A scrapbooking, card makers and crafters dream. We do day, weekend and weekday crops and retreats. Our studio is set up for scrapbooking, card making and all kinds of crafting, as well as classes and crops. The studio has amazing natural light, plus we have installed LED lights above work stations, and have even added Ott Lites to each work station.  Each station also comes with a self healing magnetic mat and a basket with some essential tool. The studio is setup with all the latest tools and toys to play with. The building has WIFI for your use will you visit as well.
The Scrapping Bug is firmly committed to our mission statement and will continue to strive to fulfill and indeed surpass these objectives in our efforts to earn your valued business. It is our ongoing commitment at The Scrapping Bug to assist you in your desire to expand your scrapbook skills, make available the latest and most up to date products in the industry and keep your purchase price the most competitive in the market place.
However, I placed an order in July on the first day of a big sale....and I am still waiting for it THREE months later.  I realize the advertising for the sale said that their usual shipping times would not apply during the sale, but three months without specific notice that it would be that long is simply unacceptable. I was waiting for certain items to make merchandise for Fall draft fairs. Well, forget that-- I have had to go out and buy what I needed. (These are all dies that don't get used up. Maybe I will get my money back if I sell t hem on Ebay-- someday.)
Your heart will flutter like these lovely butterflies if you are a WINNER WINNER Chicken Dinner Peep here at SMS!!! Lookie at what has just arrived and is ON SALE both in our retail shop and online store! New from Northwoods Stamps are 5 ahhhhhmazing cling rubber sets and they are gorgeous! I was so very excited when Northwoods Stamps decided to cling mount rubber stamps in addition to their wood mount stamps! The cling mount is so much easier for storage and they ever cost a bit less than wood mount! So, here is your chance to be a WINNER WINNER CHICKEN DINNER Peep here at SMS! What do you have to post? How you tell me a time that you remember seeing a lovely butterfly! Was it in your garden when you sent out to water the tomato plants? Maybe it was at church during the annual Easter Egg Hunt? Or, it could even have been at a wedding where all that attended were given a butterfly to let go of in celebration of the newly married couple. You tell me a lovely memory and some of you will find that SMS Happy Mail will be on its way to you!! Smiles, Stacey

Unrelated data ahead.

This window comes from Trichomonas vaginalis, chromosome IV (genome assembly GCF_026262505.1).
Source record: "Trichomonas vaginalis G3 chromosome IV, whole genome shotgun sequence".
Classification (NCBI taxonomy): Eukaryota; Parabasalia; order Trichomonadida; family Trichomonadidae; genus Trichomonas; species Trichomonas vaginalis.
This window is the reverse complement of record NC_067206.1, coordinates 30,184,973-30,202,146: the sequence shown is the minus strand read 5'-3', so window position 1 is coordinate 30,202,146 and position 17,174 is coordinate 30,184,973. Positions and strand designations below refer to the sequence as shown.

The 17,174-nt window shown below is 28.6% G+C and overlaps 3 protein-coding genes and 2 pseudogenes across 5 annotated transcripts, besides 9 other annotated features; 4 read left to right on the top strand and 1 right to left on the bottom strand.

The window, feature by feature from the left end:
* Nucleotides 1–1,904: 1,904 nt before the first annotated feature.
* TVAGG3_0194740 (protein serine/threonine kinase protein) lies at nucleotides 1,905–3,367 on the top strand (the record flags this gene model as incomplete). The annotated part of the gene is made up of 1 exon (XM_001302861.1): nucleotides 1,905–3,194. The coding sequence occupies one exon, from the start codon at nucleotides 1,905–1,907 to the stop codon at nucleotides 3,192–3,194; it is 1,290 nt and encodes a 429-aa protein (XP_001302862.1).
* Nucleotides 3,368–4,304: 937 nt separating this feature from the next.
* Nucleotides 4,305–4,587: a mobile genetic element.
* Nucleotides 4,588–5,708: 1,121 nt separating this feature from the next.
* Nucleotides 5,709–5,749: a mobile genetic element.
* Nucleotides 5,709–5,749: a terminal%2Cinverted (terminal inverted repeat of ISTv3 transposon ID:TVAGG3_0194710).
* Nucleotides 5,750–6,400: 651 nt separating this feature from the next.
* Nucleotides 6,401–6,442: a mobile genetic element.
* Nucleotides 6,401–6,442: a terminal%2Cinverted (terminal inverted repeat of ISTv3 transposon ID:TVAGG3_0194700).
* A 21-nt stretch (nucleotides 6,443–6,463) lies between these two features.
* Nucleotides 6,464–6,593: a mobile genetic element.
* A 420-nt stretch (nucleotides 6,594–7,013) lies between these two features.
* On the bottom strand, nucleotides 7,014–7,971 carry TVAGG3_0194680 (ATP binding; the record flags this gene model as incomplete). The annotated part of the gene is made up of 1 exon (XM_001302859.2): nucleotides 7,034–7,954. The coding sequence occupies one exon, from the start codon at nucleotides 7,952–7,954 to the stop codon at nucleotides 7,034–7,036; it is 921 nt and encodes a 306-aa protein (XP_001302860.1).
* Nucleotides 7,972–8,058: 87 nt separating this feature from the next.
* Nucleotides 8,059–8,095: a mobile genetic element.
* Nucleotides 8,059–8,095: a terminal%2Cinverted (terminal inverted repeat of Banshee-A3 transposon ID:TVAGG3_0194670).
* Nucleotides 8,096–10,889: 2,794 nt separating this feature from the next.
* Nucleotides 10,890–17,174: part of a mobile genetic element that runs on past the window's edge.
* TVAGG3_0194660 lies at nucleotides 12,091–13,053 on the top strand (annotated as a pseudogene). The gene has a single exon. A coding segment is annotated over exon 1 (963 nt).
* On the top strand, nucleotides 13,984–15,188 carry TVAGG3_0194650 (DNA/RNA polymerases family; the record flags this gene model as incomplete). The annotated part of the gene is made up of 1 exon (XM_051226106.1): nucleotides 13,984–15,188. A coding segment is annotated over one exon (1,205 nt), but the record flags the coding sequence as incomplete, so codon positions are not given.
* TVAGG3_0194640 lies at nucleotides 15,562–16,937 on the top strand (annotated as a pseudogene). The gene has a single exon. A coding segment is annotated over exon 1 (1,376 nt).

In the 15th century, commonplace books, popular in England, emerged as a way to compile information that included recipes, quotations, letters, poems and more. Each commonplace book was unique to its creator's particular interests. Friendship albums became popular in the 16th century. These albums were used much like modern day yearbooks, where friends or patrons would enter their names, titles and short texts or illustrations at the request of the album's owner. These albums were often created as souvenirs of European tours and would contain local memorabilia including coats of arms or works of art commissioned by local artisans.[1] Starting in 1570, it became fashionable to incorporate colored plates depicting popular scenes such as Venetian costumes or Carnival scenes. These provided affordable options as compared to original works and, as such, these plates were not sold to commemorate or document a specific event, but specifically as embellishments for albums.[1] In 1775, James Granger published a history of England with several blank pages at the end of the book. The pages were designed to allow the book's owner to personalize the book with his own memorabilia.[2] The practice of pasting engravings, lithographs and other illustrations into books, or even taking the books apart, inserting new matter, and rebinding them, became known as extra-illustrating or grangerizing.[2] Additionally, friendship albums and school yearbooks afforded girls in the 18th and 19th centuries an outlet through which to share their literary skills, and allowed girls an opportunity to document their own personalized historical record[3][4] previously not readily available to them.
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